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Creatures of Habit

posted by Jason Kottke   Mar 14, 2019

Ron and Diana Watson have been eating dinner at the same restaurant in Wichita 6 nights a week for 15 years. It’s their only meal of the day and they skip the bread because Ron was gaining too much weight from the complimentary dinner rolls.

The ritual is all part of the order Ron Watson likes in his life. A Vietnam veteran, he dines only in restaurants that offer military discounts, and Texas Roadhouse gives vets 10 percent off. He still has some PTSD, he said, and he feels comfortable at table 412, which is a booth at the bar that gives him a good view of the door and everyone coming and going.

The couple also are regular enough customers that they know how to make the most of their money at Texas Roadhouse. Every Sunday through Wednesday, they arrive between 3 and 3:15 p.m. to take advantage of the restaurant’s early bird special, which is available from 3 to 5 p.m. Mondays through Thursdays and offers a full meal for $9.49.

I’m fascinated by people for whom routine is so important. I definitely have those tendencies; I watch favorite shows and movies repeatedly, wear pretty much the same outfit daily, return to familiar vacation destinations, and order the same dishes at the same restaurants again and again. So much of what I do for kottke.org focuses on finding the new — ideas, people, art, discoveries, culture — that it’s comforting to have parts of my life that aren’t relentlessly novel. But I also make ample time for new experiences that bring happiness & fulfillment into my life…and the rest I put on cruise control. (via tmn)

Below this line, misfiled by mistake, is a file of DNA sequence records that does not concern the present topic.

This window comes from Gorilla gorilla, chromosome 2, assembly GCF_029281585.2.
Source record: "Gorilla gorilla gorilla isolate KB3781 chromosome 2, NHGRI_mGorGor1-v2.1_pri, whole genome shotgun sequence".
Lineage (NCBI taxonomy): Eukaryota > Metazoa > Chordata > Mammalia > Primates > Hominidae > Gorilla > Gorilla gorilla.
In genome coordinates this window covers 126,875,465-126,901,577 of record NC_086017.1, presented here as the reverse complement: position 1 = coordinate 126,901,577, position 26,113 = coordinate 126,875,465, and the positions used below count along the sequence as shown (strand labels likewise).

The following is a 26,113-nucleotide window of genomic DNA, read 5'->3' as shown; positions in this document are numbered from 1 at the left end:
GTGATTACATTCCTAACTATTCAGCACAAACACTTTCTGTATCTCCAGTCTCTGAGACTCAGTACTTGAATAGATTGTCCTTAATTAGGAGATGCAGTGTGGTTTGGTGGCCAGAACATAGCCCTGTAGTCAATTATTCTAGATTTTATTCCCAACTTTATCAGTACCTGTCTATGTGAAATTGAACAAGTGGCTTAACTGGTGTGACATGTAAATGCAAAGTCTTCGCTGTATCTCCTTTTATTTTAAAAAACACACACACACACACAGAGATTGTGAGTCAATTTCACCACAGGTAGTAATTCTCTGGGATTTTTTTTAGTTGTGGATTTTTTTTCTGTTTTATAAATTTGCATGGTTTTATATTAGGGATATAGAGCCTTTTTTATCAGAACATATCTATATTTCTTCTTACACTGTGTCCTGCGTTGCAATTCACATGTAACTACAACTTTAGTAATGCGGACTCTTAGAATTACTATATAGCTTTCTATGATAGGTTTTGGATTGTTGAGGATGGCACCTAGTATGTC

Update: From The Atlantic, The People Who Eat the Same Meal Every Day.

Many of the people I talked with emphasized the stress-reducing benefits of eating the same thing each day. Amanda Respers, a 32-year-old software developer in Newport News, Virginia, once ate a variation on the same home-brought salad (a lettuce, a protein, and a dressing) at work for about a year. She liked the simplicity of the formula, but the streak ended when she and her now-husband, who has more of an appetite for variety, moved in together six years ago. Would she still be eating the salad every day if she hadn’t met him? “Oh heck yeah,” she told me. “It would’ve saved so much time.”